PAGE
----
Carly may have gotten away with some of the changes. However, she went too fast and too hard and rubbed a lot of investors and employees the wrong way. She miscalculated and the results were cost-cutting actions like forced vacations, pay hikes put off for three months and HP eventually had to lay off 1,700 people.Carly’s problems started with disgruntled employees and this made investors doubt her decision-making skills in mergers.

Carly was accused of micro managing and being a celebrity CEO. She was in the news for all the wrong reasons. Apart from being in the media eye constantly due to her status as one of the few powerful women in the corporate world, Carly became famous for her impulsive and bold decisions to turnaround Hewlett-Packard in the six years of her tenure. The result of her decisions concluded in Carly’s firing.

The Board of Directors felt that she was not doing a good job and wanted to address the problem by moving up some executives. Carly resisted and she was asked to resign from her post. (Loomis.J.

C, 2005).Carly Fiorina is a strong willed, autocratic leader that the corporate world had ever seen. She is known as the woman with the iron will and the silver tongue.She has published a book “Tough Choices” in which she talks about her time in Hewlett-Packard and defends it saying that she was not fired based on her performance.

She takes credit for bringing a transformation of Hewlett-Packard in the face of opposition. She was an outsider in many ways – the first CEO from outside, the first woman leader, a marketing expert in a company that worshipped engineers and an easterner in Silicon Valley. (Carly Fiorina, Tough Choices).AnalysisAn analysis of the four criteria that were laid out for her selection at Hewlett-Packard shows that Carly was a perceptive and smart CEO but she was too caught up in her vision to make Hewlett-Packard a force to be reckoned with.

She played all the games from forming strategic alliances with board members to convincing them that a complete image makeover is what was best for the company. When it came down to management, she failed in her bid to get the employees on her side. Employees who were profit sharing and partly made decisions for the company were stripped of their decision-making powers and therein started her slide downwards when they withdrew support. Over time, Carly’s mergers, makeovers and restructuring finally caught up with her.

To add to the confusion, the industry was also facing the worst technology slump. Coming to the four criteria that she is selected on, she failed to deliver on the conceptualizing and communication strategies. Hewlett-Packard’s quarterly estimate was down 23% during her tenure. The company had to fire several employees after a pay-cut because of Carly’s decisions.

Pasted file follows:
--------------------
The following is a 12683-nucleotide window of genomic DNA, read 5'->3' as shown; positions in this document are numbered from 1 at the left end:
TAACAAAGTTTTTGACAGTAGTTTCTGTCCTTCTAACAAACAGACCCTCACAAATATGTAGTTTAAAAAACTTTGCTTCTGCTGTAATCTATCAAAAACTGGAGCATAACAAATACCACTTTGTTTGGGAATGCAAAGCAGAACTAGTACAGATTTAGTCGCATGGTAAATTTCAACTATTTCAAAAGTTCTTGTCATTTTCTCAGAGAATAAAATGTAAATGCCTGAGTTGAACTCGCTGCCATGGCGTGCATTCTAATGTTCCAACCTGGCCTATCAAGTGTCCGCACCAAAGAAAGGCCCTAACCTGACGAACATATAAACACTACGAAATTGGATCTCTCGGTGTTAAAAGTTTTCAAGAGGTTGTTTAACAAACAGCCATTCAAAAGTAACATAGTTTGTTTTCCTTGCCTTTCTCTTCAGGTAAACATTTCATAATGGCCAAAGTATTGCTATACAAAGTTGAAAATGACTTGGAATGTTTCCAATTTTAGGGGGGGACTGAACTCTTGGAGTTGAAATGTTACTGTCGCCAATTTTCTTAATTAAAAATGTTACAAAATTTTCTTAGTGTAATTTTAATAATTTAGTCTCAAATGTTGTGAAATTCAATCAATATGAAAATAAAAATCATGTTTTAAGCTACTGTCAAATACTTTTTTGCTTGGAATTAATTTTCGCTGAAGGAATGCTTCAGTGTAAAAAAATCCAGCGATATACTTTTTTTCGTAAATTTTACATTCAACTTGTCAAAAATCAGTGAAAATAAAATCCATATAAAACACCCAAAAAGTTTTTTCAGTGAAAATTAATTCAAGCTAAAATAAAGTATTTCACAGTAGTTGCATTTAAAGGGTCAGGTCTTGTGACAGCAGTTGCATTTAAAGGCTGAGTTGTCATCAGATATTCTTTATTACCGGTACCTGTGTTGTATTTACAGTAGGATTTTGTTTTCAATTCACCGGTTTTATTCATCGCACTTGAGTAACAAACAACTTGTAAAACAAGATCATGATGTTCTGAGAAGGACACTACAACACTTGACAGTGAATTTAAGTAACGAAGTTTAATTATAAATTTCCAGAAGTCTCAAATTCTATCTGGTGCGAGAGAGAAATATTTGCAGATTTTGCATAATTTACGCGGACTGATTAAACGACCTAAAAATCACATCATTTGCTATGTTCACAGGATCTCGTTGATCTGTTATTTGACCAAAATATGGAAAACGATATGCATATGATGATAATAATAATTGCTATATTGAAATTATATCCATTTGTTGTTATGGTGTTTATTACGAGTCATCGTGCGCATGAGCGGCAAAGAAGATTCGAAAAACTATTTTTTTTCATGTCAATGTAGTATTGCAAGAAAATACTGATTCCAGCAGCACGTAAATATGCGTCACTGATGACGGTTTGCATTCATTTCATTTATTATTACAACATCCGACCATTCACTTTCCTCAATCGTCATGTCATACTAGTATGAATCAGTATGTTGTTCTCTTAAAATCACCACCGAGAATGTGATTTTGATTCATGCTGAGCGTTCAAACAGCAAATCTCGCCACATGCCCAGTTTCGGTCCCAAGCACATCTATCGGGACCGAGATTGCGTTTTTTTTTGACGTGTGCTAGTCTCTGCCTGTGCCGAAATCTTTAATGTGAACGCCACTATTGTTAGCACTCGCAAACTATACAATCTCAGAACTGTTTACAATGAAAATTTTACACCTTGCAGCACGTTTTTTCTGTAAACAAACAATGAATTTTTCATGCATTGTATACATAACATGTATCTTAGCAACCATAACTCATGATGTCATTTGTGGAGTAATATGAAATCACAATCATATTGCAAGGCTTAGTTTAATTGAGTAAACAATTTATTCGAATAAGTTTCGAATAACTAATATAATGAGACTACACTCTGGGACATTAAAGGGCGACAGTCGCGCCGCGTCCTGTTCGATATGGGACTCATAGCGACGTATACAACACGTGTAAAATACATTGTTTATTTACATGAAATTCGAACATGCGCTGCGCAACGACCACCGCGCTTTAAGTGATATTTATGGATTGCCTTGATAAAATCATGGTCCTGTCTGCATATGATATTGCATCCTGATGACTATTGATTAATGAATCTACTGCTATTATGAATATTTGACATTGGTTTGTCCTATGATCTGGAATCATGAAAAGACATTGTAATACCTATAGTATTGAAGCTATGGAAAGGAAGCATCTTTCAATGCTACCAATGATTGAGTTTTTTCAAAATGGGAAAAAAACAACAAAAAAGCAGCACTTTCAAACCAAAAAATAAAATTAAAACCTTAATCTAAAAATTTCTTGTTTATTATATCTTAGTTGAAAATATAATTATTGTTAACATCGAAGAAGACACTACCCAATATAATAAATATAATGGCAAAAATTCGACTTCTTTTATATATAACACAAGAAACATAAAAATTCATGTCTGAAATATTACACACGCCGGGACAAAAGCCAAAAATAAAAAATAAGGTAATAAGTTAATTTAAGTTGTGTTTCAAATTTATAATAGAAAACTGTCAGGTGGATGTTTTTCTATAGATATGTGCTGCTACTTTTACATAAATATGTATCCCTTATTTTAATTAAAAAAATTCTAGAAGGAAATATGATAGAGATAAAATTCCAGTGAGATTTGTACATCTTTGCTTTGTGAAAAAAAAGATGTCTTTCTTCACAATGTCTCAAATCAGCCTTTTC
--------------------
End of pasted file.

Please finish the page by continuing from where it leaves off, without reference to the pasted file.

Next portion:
Employee morale and customer satisfaction was low and she failed to drive HP to the Internet age speed that was her ultimate goal. Carly believed that given enough time, she could turn around the company. In her defense, Carly says that it takes four to five years to see what the results of the changes that she made but unfortunately, she will not be around to take credit for it. Her biggest themes was business is not about numbers, it is about people.

Nevertheless, in the end, unhappy people caused her downfall. It will be a long time before anyone forgets the ex-CEO of Hewlett-Packard.  ReferencesBurrows P and Elstrom P. (Aug 2, 1999).

HP’s Carly Fiorina: The Boss. BusinessWeek          Online. Retrieved April 12, 2007 from    http://www.businessweek.

com/1999/99_31/b3640001.htmBusinessWeek Online, (Dec 24, 2001). Carly’s Last Stand? Retrieved April 12, 2007 from             http://www.businessweek.

com/magazine/content/01_52/b3763001.htm), Issue 67. Retrieved April 12, 2007 from                http://www. C. (May 2005), Carly’s website.

Retrieved April 12, 2007 fromwww.carlyfiorina.comHP website (n.d.

) from

Retrieved April 12, 2007ICFAI, Carly Fiorina, The Change Leader. Retrieved April 12, 2007 from              http://www.icmr.icfai.

org/casestudies/catalogue/Leadership%20and%20Entrepreneurs            hip/LDEN026.htm)KnowledgeWharton (March 30,2005)HP After Carly: What Went Wrong? Retrieved            April 12, 2007 from                http://knowledge.wharton.upenn.

edu/article.cfm?articleid=1144;CFID=8659637;C            FTOKEN=93443749;jsessionid=a8301665629344e0593d)Loomis.J.C, (March 7, 2005).

How the HP Board KO’d Carly. Retrieved April 12, 2007         from    

     htm)Mullin R., Computerworld. (Oct 19, 2006).  Fiorina defends her tenure at HP.

Retrieved        April 12, 2007               eId=9004279&intsrc=article_more_bot)